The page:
Madison, Wisconsin

After our great day in the Dells we spent the night at Walmart and then headed to Madison the next day to tour the Capitol.  There was not much place for us to park near by, but we found an event center about 2 miles away and it was a beautiful day for a walk.  We walked along Lake Monona.  There were boaters, bikers and walkers all over.  It was such great weather.

When we arrived at the Capitol we realized there was a farmers market set up on square around the building.  There were at least 100 vendors.  We bought some veggies, some cheese curd and a loaf of cinnamon bread.  We sat right on the lawn and ate our lunch.  We were among the other hundred people to go on the tour of the Capitol.  The guide was great and we loved listening to him.

The construction of this building began in 1906 and was completed in 1917 at a cost of $7.5 million.  That would be about 2 billion dollars today.  There are 43 kinds of stone in this building from six other countries and eight different states.  The exterior stone is Bethel White granite from Vermont.  In the rotunda you can see marble from Greece, Algeria, Italy and France along with Minnesota limestone, Norwegian syenite and red granite from Waupaca, Wisconsin.  It is one of the largest domes by volume in the world.  Each of the four mosaics contain about 100,000 pieces of glass tile.

The Governor’s Reception Room was styled after a room in the Doge’s palace in Venice.  All the paintings were done by an American artist names Hugo Ballin.  The painting on the walls show people, places and events from Wisconsin’s history.  The ceiling murals represent ideas such as art, pioneering, charity, invention and justice.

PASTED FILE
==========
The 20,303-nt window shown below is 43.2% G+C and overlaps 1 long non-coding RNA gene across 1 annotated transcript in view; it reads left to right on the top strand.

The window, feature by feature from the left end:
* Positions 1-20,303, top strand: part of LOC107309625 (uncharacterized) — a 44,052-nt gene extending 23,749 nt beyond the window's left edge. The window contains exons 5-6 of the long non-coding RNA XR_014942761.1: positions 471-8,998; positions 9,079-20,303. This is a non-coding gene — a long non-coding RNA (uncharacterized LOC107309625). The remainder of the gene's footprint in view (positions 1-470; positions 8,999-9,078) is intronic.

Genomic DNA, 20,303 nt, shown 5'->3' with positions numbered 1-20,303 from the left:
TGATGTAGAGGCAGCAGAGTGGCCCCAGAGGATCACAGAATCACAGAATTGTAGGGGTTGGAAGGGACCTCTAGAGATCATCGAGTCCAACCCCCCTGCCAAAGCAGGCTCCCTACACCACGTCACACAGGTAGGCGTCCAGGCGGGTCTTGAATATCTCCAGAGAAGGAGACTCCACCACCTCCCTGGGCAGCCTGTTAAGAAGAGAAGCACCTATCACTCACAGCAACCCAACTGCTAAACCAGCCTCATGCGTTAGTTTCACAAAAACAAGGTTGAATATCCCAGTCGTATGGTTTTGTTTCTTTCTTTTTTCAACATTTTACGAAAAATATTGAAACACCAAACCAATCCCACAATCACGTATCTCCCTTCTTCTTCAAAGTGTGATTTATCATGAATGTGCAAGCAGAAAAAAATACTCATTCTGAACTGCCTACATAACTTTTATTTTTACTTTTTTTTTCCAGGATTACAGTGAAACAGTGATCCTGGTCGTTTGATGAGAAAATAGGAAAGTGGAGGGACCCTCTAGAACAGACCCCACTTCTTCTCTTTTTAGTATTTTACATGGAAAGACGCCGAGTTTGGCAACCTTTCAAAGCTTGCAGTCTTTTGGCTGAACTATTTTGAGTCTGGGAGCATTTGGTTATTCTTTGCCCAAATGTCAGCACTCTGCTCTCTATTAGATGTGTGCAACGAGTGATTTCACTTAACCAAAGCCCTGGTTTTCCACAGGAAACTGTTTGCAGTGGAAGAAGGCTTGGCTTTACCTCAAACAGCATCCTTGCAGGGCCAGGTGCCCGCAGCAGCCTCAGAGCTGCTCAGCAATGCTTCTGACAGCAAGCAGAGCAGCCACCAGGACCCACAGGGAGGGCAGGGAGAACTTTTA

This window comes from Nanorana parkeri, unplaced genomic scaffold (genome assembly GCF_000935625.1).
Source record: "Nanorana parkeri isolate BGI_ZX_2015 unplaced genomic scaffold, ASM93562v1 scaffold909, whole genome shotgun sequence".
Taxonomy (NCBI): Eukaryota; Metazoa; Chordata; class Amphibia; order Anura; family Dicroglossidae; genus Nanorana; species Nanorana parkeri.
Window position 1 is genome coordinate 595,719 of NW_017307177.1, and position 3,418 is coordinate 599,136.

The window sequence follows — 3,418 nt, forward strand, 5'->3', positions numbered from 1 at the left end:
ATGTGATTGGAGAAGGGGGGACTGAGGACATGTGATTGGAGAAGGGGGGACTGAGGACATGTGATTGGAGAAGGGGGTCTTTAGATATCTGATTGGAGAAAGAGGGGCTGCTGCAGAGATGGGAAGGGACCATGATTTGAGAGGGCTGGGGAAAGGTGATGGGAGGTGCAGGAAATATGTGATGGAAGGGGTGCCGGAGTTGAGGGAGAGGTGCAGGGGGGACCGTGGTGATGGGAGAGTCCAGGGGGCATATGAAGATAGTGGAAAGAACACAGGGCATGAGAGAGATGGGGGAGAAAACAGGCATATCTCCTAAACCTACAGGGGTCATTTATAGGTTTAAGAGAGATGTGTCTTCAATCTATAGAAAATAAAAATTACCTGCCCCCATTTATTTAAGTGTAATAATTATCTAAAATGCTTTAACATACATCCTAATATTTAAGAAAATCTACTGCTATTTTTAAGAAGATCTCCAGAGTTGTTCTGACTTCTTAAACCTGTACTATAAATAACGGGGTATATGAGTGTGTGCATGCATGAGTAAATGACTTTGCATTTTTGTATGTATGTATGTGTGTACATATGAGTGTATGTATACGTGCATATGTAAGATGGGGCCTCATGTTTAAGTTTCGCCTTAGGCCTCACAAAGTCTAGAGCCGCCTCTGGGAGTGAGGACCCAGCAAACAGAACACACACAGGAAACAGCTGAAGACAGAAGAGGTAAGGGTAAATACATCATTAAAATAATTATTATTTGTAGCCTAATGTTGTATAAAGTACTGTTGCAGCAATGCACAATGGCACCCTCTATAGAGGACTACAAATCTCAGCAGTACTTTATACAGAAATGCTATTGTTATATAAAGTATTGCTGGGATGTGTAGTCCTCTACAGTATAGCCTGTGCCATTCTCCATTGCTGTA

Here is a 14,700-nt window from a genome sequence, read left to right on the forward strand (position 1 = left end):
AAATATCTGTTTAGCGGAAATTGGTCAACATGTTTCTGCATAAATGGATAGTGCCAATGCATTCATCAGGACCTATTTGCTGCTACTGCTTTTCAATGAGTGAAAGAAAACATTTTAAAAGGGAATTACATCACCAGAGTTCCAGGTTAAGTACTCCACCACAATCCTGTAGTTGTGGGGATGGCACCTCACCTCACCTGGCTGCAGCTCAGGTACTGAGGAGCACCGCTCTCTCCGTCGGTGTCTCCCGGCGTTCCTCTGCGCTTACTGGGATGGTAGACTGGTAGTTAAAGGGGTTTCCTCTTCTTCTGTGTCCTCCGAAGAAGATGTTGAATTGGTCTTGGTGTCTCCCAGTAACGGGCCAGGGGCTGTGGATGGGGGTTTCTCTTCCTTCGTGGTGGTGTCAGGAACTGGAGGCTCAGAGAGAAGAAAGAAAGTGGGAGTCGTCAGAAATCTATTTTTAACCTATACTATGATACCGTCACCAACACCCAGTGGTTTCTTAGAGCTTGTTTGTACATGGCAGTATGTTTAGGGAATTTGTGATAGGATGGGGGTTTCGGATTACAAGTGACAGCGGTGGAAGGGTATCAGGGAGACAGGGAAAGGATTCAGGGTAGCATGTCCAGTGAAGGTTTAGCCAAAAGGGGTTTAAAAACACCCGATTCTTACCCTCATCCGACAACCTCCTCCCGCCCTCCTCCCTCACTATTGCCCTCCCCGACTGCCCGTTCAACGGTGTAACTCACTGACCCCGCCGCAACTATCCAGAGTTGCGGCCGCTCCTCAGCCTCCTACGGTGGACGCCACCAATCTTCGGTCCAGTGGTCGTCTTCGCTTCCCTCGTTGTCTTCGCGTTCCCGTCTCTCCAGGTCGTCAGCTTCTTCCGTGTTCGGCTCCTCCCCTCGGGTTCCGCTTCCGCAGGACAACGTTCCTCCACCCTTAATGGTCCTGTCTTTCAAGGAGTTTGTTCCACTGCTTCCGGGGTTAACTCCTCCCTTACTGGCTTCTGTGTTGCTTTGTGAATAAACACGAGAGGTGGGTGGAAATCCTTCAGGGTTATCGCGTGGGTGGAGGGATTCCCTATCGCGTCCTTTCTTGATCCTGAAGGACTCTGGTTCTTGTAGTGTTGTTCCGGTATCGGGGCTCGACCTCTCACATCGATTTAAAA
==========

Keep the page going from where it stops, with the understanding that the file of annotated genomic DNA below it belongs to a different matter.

There are 33 Senators each elected to a four year term.  The walls are Italian Travernelle marble.  The mural in the front of the room is called “The Marriage of the Atlantic and the Pacific.”  It commemorates the opening of the Panama Canal.

We also toured the Supreme Court.  The paintings are by Albert Herter and illustrate events that influenced Wisconsin law.  The one in the front of the room shows the signing of the United States Constitution in 1787.  The man in the lower right corner with his coat over his arm is James Madison, who this city was named after.  The funny thing is Thomas Jefferson is in this painting even though he was not as the signing.  We were not able to see the State Assembly Chamber because  a wedding was being held there.  That is the first time we have heard of that.  There are 99 representatives.

After the tour we were able to climb the stairs to the fourth floor and then ascend a spiral staircase to the observations deck.  We really enjoyed seeing Madison from this view.  Almost all of the venders from the farmers market were gone.  We walked the two miles back to our truck along the water and big Madison fair well.

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